Family names are like flowers, they blossom in clusters.

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“Helda’s been trying to impress me with the embroidery on the sheets. One more minute and I thought I might use them to hang myself.”
“My mother did the embroidery,” Bittterblue said.
Katsa clapped her mouth shut and glared at Helda. “Thank you, Helda, for mentioning that detail.”

― Kristin Cashore, Bitterblue

“Nothing, however, bemused the Indians more than the European habit of blowing their noses into a fine handkerchief, folding it carefully, and placing it back in their pockets as if it were a treasured memento.” ― Bill Bryson, At Home: A Short History of Private Life

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HANDKERCHIEF, n. A small square of silk or linen, used in various ignoble offices about the face and especially serviceable at funerals to conceal the lack of tears. The handkerchief is of recent invention our ancestors knew nothing of it and intrusted.

(Ambrose Bierce)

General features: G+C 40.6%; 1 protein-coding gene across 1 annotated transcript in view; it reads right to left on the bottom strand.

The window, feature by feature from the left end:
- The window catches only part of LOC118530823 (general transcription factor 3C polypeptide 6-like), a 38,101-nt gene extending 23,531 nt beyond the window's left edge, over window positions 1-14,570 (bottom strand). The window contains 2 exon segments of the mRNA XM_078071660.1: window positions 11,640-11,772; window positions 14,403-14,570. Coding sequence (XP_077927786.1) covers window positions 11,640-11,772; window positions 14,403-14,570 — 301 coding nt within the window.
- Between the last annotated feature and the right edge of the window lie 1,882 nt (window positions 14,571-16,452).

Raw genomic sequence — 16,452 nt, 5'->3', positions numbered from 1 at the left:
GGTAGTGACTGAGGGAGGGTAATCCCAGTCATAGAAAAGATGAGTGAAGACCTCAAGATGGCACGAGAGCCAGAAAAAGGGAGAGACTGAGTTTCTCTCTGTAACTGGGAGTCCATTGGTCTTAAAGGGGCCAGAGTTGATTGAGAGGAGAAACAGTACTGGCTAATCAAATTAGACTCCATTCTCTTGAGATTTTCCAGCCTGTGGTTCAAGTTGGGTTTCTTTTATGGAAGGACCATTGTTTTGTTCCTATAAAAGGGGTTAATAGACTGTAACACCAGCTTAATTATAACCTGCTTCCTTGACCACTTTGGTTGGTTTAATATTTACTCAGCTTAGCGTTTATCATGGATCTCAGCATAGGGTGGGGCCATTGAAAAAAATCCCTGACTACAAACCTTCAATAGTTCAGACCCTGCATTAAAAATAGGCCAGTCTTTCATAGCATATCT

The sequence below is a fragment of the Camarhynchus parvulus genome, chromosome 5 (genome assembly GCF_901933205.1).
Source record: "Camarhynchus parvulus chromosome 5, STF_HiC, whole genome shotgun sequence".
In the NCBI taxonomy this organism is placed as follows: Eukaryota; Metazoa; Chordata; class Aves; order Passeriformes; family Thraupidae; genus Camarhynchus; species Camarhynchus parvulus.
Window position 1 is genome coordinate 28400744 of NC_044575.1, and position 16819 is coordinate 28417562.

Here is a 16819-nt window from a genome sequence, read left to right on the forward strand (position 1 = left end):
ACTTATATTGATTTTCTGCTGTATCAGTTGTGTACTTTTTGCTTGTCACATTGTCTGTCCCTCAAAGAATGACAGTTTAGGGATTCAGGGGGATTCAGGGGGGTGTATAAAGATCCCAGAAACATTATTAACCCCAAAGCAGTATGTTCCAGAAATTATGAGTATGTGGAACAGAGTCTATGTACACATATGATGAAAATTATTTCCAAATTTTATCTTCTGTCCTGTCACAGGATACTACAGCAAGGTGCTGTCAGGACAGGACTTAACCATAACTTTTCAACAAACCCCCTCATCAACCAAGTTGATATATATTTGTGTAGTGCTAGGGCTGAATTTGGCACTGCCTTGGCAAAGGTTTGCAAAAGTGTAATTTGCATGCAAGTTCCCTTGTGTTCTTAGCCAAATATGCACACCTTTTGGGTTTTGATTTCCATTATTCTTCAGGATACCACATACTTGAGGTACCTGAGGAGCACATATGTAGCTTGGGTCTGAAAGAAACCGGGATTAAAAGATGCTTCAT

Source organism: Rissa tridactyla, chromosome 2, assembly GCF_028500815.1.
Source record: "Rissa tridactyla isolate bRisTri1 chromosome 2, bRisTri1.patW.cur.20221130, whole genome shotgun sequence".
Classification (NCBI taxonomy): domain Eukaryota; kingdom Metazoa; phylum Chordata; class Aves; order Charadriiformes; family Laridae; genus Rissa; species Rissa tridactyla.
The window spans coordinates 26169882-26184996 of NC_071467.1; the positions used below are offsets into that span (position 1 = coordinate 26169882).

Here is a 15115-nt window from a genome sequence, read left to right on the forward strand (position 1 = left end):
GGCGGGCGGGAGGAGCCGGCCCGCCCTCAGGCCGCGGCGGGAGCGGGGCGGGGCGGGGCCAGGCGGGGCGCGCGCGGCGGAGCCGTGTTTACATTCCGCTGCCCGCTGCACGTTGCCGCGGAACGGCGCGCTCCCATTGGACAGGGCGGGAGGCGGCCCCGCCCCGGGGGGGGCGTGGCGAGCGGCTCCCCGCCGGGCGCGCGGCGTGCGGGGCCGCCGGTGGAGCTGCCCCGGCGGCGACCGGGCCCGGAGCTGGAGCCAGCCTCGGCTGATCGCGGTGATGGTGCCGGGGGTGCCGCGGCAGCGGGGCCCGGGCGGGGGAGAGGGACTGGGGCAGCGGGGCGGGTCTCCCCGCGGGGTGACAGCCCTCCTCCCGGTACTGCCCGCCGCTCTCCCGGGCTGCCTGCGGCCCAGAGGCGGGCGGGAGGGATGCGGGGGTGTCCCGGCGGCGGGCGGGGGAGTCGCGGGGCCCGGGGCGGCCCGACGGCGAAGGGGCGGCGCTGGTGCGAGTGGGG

You may make a bag out of an elephant’s hide, but what are you going to find to put in it ?

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My bag with me like shadow
Comes without a word
Hanging on my back
Bearing burden inside

Wherever I go
Behind me
What I put into it
Never got angry

When I have a rest
Keeping aside it
Until the destination
It has no rest

Strength, shape and beauty
Dwindles and fades gradually
Heartfelt mate and buddy
I cannot throw it away

Carried out past of me
Dug up memories of me
Never told secrets of me
It is a witness of me

Being a part of my identity
Stayed with an inseparable life
Many time I felt so pity
This is the way of insistent life


Udaya R. Tennakoon

“Twinkle, twinkle little bat How I wonder what you’re at! Up above the world you fly, Like a tea-tray in the sky” Lewis Carroll quotes (English Logician, Mathematician, Photographer and Novelist, especially remembered for Alice’s Adventures in Wonderland. 1832-1898) Similar Quotes. Add to Chapter… I Like this quote I dislike this quote“Time rushes towards us with its hospital tray of infinitely varied narcotics, even while it is preparing us for its inevitably fatal operation.” Tennessee Williams

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Time rushes toward us with its hospital tray of infinitely varied narcotics, even while it is preparing us for its inevitably fatal operation.


Tennessee Williams